House music, footwork icon DJ Rashad found dead on Chicago’s South Side
By BRANDON WALL, BECKY SCHLIKERMAN AND MARK GUARINO Staff Reporters April 26, 2014 9:08PM
DJ Rashad/Promotional photo
Updated: August 7, 2014 9:17AM
Rashad Harden — a house music and footwork icon who performed as DJ Rashad — was found dead Saturday afternoon on Chicago’s South Side.
The police suspect a drug overdose. Drugs and drug paraphernalia were found near the body, police Officer Ana Pacheco said.
Chance the Rapper posted Saturday night on Twitter: “Music lost a legend today. And he was my friend. Love you DJ Rashad. RIP.”
Harden was 34 and had a new EP — “We On 1” — set to be released on Monday and was on the cusp of what was expected to be a career breakout this year: With a fifth album that was his best reviewed of his career behind him, he was scheduled to play club dates all over the world.
He was found unresponsive by a friend around 1:30 p.m. Saturday in an apartment in the 2100 block of West 21st Street and pronounced dead shortly after. An autopsy is scheduled Sunday, according to the Cook County medical examiner’s office.
Rashad’s father, Anthony Harden, said his son had a prescription for Xanax.
Rashad, who lived in Calumet City, had been scheduled to perform Saturday night in Detroit with his friend and longtime collaborator DJ Spinn, who lives in Markham.
“It’s just a tragic loss of a great musical genius,” Spinn, whose real name is Morris Harper, said Saturday night before going onstage in Detroit.
Spinn, who met Rashad at the Markham roller rink when they were kids, described his friend’s music this way: “Instantaneous energy — that’s what his music gave off.”
Rashad was a pioneer of footwork — an electronic-oriented music genre that originated in Chicago and has been big around the city for more than a decade, named forits lightning-fast dance moves. It marries dreamy synthesizers, bursts of brutally fast beats and R&B samples to classic stepper’s movements and hip-hop dancing. It started out in high school gyms and neighborhood dances on the South Side and the West Sides and has long since crossed over to clubs and rock festivals.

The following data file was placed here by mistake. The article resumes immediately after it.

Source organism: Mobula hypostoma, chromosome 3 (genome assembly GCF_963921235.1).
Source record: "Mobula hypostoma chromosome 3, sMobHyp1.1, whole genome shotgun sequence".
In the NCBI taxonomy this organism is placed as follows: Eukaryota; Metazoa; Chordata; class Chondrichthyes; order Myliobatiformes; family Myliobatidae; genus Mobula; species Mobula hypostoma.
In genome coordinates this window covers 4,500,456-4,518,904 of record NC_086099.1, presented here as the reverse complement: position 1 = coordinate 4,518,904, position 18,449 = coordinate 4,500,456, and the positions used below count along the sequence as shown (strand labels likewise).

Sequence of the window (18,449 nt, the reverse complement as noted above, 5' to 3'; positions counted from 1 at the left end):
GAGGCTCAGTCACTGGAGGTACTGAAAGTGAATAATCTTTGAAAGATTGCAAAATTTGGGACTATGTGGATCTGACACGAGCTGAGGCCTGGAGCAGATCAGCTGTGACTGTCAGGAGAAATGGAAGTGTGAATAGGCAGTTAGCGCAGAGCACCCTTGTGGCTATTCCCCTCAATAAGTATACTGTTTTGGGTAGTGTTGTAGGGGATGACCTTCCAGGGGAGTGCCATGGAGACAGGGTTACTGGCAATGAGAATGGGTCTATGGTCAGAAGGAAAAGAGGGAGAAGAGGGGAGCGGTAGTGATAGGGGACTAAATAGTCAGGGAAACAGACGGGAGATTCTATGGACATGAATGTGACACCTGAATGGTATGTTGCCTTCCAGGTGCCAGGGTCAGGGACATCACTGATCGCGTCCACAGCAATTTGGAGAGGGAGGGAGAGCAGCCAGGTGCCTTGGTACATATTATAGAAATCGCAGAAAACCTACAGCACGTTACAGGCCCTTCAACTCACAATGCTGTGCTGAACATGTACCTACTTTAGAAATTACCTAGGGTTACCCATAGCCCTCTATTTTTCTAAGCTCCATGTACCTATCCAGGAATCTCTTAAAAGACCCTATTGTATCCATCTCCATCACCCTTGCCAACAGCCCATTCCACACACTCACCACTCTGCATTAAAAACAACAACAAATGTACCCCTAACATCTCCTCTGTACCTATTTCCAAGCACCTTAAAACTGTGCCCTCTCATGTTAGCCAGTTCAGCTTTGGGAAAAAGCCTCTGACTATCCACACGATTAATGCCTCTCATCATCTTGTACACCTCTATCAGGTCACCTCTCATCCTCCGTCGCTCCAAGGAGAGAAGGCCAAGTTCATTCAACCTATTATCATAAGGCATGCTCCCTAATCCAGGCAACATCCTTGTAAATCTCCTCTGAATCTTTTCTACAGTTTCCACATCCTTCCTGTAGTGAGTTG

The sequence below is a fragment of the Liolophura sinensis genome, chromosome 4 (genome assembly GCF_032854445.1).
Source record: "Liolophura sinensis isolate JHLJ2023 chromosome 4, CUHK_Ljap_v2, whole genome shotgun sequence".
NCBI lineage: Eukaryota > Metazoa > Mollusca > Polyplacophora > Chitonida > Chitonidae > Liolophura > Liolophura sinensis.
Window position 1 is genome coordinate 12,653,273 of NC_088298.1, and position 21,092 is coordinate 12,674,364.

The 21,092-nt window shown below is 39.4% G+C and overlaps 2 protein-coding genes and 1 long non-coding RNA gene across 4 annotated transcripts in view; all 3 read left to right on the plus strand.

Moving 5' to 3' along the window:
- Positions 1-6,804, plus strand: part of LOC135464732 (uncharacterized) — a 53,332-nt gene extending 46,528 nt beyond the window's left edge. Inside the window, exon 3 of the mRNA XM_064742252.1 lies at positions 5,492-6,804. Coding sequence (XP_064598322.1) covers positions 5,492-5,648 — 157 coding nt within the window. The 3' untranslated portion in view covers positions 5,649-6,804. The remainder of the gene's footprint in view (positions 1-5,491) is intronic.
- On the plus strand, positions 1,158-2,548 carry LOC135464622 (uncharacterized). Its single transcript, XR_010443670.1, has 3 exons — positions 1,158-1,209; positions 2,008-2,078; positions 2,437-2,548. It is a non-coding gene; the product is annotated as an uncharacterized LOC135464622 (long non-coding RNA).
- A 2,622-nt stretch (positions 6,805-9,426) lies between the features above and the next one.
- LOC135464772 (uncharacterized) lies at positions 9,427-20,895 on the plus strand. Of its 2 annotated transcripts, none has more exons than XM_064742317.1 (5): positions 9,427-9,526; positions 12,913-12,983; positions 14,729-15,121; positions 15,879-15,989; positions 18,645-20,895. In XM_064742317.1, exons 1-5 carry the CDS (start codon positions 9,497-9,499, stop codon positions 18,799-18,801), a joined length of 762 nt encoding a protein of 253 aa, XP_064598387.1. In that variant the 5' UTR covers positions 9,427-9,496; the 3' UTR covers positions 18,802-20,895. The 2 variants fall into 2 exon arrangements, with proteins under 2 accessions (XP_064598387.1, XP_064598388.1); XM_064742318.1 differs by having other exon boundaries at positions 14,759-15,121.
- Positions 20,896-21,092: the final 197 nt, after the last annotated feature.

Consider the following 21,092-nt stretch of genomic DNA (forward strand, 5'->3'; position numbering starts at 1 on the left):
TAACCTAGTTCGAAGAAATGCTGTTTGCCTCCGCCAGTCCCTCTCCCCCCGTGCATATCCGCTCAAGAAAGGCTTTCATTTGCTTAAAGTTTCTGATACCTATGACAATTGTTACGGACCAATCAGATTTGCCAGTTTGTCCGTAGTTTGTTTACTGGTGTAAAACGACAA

Rashad was a big part of that. He started out as a DJ when he was 10 or 11 years old, his father said.
“Since he was a kid, he’s been doing this,” Harden said. “He knew what he wanted to do, and a lot of us don’t get a chance to make our dream come true.”
Rashad performed throughout high school with dance troupes before turning more to spinning records at parties and for WKKC, the Kennedy-King College radio station, and helping to develop footwork, which centers around dance battles. He was the most prominent member of the Teklife crew.
“I was dancing — that was the thing,” Rashad told Electronic Beats last summer. “It was like basketball, football, skating or anything else. It was something everybody did, especially when you were younger. You might have grew out of it once you got to junior in high school, or you kept going. I just loved to dance, and that’s how I met Spinn and everybody else. Then, I was like, ‘I want to DJ the music.’ A lot of DJs back then didn’t take me seriously because of the dancing. DJing back then was really serious: if you didn’t DJ on Technics 1200s, if you didn’t have records, you weren’t considered a DJ. Versus now, you could just be on the internet, say you’re a DJ, and there you are. You really had to prove yourself back then. It was really competitive. So I gave up the dancing and went straight for DJing, concentrated on that.”
Rashad released mix CDs, which led to global touring and collaborations. His profile rose last year due when he performed at the Pitchfork Music Festival in Union Park and opened for Chance the Rapper’s “Social Experiment Tour.”
His fifth and last LP — “Double Cup” — came out late last year on the avant-bass UK label Hyperdub and was credited as pushing footwork — known in its earlier days as juke — to a wider audience.
Rashad had a 9-year-old son, Chad.
Rashad’s death follows the death late last month of another iconic Chicago DJ, Frankie Knuckles, at 59.
“He shared his music with everyone that would listen,” Rashad’s father said. “He’s been all over the world, taking footwork all over the world. He’s done quite a bit over his short time.”
Rashad told Pitchfork last summer that, even with his world travels, Chicago was still home.
“I pay my dues to Chicago,” he said. “The music’s still being played, and they know we’re out there trying to spread it even harder.”